Tom Graves brings an intense passion and incisive curiosity to everything he does. And since joining the university's veterinary faculty in 2002, he's done a lot.
For one thing, he envisioned a new approach to veterinary education and helped Illinois emerge as a leader in curricular innovation. He's also studied a variety of health problems in pets, from hyperthyroidism to diabetes, and made discoveries that could improve the lives of animals the world over.
So when Tom became the director of the Chicago Center for Veterinary Medicine and its primary care practice, Furnetic, in September 2010, we knew our patients and their people would benefit from his commitment to the highest quality in medicine, teaching, and discovery.
"Furnetic has amazing staff and facilities," he says. "It's the perfect place to engage future veterinarians in a busy, progressive, urban primary care practice, and Chicago is a great city for building partnerships on projects that will find new ways to make pets' lives better."
He is also excited about offering Furnetic patients new solutions to one of the most common and most insidious—yet most overlooked—medical conditions in pets: obesity. As a board-certified specialist in small animal internal medicine, he can perform a thorough analysis of your pet's overall health and offer an in-depth diagnosis and treatment options that could significantly extend both the quality and the length of life for your furry friend.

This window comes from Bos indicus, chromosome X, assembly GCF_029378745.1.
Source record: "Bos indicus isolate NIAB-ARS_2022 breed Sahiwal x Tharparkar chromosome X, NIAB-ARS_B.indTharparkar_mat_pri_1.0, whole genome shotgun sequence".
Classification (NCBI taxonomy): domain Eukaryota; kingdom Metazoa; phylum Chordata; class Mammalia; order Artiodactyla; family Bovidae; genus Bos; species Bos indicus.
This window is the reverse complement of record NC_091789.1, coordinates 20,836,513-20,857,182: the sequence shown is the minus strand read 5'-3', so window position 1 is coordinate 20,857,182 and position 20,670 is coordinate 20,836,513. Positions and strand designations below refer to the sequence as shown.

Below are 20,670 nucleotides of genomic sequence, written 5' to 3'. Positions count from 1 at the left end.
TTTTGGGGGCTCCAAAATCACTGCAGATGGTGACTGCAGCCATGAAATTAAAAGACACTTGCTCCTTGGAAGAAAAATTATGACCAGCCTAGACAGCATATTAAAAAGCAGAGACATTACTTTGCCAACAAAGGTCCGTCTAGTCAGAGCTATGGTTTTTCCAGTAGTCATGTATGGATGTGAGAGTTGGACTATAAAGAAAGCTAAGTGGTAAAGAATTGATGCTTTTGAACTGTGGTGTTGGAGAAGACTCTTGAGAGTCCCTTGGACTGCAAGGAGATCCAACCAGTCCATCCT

Because he is an expert in small animal endocrinology and metabolism, obesity, and geriatric medicine, he's been invited to lecture at universities and veterinary conferences all around the world. But one of his favorite audiences was right here in Chicago, when he spoke to a group of pet owners at the Anti-Cruelty Society about the special health considerations of caring for their senior pets.
Tom shares his home with four Pekingese pups:
Pablo, Lalo, Tullio, and Pochino. Rounding out the family are two Chihuahuas, Rata and Chiquis; two cats, Martina and Xochitl; and a bulldog named Serafina.
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